Replacing your blind cords is a lengthy DIY task, but can help you salvage the set instead of replacing
As you roll out of bed to greet the day, you pull on your blind cords, and off the whole thing pops, sending your blinds crashing back down to the windowsill. A broken blind cord can be a real headache, especially if it isn't cost-effective to simply replace your blinds entirely. Let's take a look at when it's best to repair your broken blind cord or remove and replace the whole system yourself.
What’s the Problem with Your Blind Cord?
Whether you want to repair or replace blind cords, it's important to know the style and exact issue. The term "blind cord" refers to the string that ties together a few different types of blinds. Everything from the traditional Venetian blinds—AKA horizontal blinds—to vertical and pleated blinds often include a cord that weaves through an upper mechanism, down through each individual blind, and out to the front so you can give it a tug.
However, the way the cord attaches to each blind, headrail, and bottom rail differs, making each DIY cord replacement a unique undertaking.
The lift strings are the part of the cord that you use to lift the blind on the outside. Lift strings can:
Become uneven (due to poor installation or fraying)
Identify the trouble spot by lowering your blinds down as much as possible. With the tension released, you are more likely to identify where the string stops in the system or where the tangle occurred. If you're lucky, it’s a simple tangle you can pull loose by hand.
However, here's the tricky part. Cords naturally fray over time, especially as they work their way through the complex pulley and locking mechanism day after day. Even if you detect that your cord is on its way out—but has yet to break—it likely needs replacing.
The question is: should you replace part of the cord, restring the whole system, or replace your blinds altogether? Let's take a look.
Reasons to Replace a Blind Cord
The most obvious reason to replace your blind cord is if it is missing entirely. This may occur if there was a major break in the cord and the weight of the blinds pulled it out of the system.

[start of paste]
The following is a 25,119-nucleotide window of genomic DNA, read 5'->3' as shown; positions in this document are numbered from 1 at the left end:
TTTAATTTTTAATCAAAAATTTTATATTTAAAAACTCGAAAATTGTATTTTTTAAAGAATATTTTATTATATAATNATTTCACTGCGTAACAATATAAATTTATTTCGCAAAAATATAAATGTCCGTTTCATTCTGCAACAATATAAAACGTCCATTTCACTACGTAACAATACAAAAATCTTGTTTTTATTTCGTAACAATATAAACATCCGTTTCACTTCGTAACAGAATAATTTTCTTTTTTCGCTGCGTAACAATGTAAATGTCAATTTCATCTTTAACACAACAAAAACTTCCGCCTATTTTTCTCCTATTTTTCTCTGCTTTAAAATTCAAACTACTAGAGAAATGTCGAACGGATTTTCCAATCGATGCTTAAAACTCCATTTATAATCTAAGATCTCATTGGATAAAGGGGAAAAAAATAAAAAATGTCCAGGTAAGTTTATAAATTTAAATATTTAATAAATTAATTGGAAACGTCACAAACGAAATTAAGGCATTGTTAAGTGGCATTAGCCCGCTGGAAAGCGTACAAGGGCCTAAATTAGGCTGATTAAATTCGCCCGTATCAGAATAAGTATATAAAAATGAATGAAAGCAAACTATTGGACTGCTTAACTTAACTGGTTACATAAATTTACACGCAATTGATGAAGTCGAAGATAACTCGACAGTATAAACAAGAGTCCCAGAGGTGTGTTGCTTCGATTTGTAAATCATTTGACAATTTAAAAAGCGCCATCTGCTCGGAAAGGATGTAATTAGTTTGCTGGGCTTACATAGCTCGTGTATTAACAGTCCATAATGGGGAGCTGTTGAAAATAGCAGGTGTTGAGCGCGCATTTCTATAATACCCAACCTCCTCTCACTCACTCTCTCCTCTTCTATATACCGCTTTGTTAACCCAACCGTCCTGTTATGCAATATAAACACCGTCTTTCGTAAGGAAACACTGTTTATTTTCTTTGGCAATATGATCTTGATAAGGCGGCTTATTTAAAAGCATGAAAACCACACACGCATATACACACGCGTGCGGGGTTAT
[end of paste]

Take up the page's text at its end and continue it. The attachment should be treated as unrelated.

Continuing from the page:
It may be smart to replace the entire cord if you detect signs of fraying. Keep an eye out for:
Tufts of frayed string around part of the cord
Cords that get caught in the same place in the upper mechanism when pulled
One side of the blind consistently falling or rising unevenly from the other
Blind experts recommend replacing all your cords at once if they’re beginning to break down. The process can prove tedious and lengthy, so you don't want to walk through the process more than once.
What You'll Need to Replace Blind Cord
Each blind cord requires a different set of specific steps to remove it from its clutch—the pulley mechanism up top—as well as string it through each blind. Depending on the size and complexity of the blinds, the whole process could take 1 to 2 hours per blind.
To complete the project, you will likely need:
A replacement cord (be sure to order the appropriate size from a window treatment company)
A binge-worthy show on Netflix to help you pass the time
Blind Cord Replacement Tips
Depending on the type of blinds, you'll need to:
Measure the appropriate length of cord
Pull the blinds up as far as possible
Remove the valance, headrail, and blinds from your window
Remove the old string from the mechanism
String the new cord through the mechanism, each blind slat, and back up to create the lift string.
For more detailed instructions, you'll need to look at your individual blind design and copy the exact pattern for the new cord. Keep as much of the original old cord in the system as long as you can before switching it out.
If the process becomes too complex, you can also bring your blinds to a local window treatment company for the fix. Heading into the store with the broken blind should cost between $20 and $50, while calling a blind repair team to come to you ranges from $50 and $100 plus the cost of the replacement cord.
Reasons to Repair a Blind Cord
If you have a clear break, don't fret—there is a hopeful option that doesn't require a full replacement. You can use a lighter to carefully join the ends of the old and new strings for a quick fix. Over time, however, this may not hold as long as you need your blinds, but it does keep you from having to replace the whole system right away.
In this case, you'll only need enough new cord to weave and restring the system after the break or major fraying spot.
Replace or Repair: The Final Verdict
If you feel confident in your DIY skills—or if you're ready to call the blind installation team—replacing a broken blind cord is your best bet. A simple repair may buy you some time, but these cords do break down from constant use.
For larger fixes or low-cost blinds, it may be time to opt for new window treatments altogether. But if you're feeling determined to take on the project yourself, restringing a set of blinds will earn you an advanced DIY badge of honor.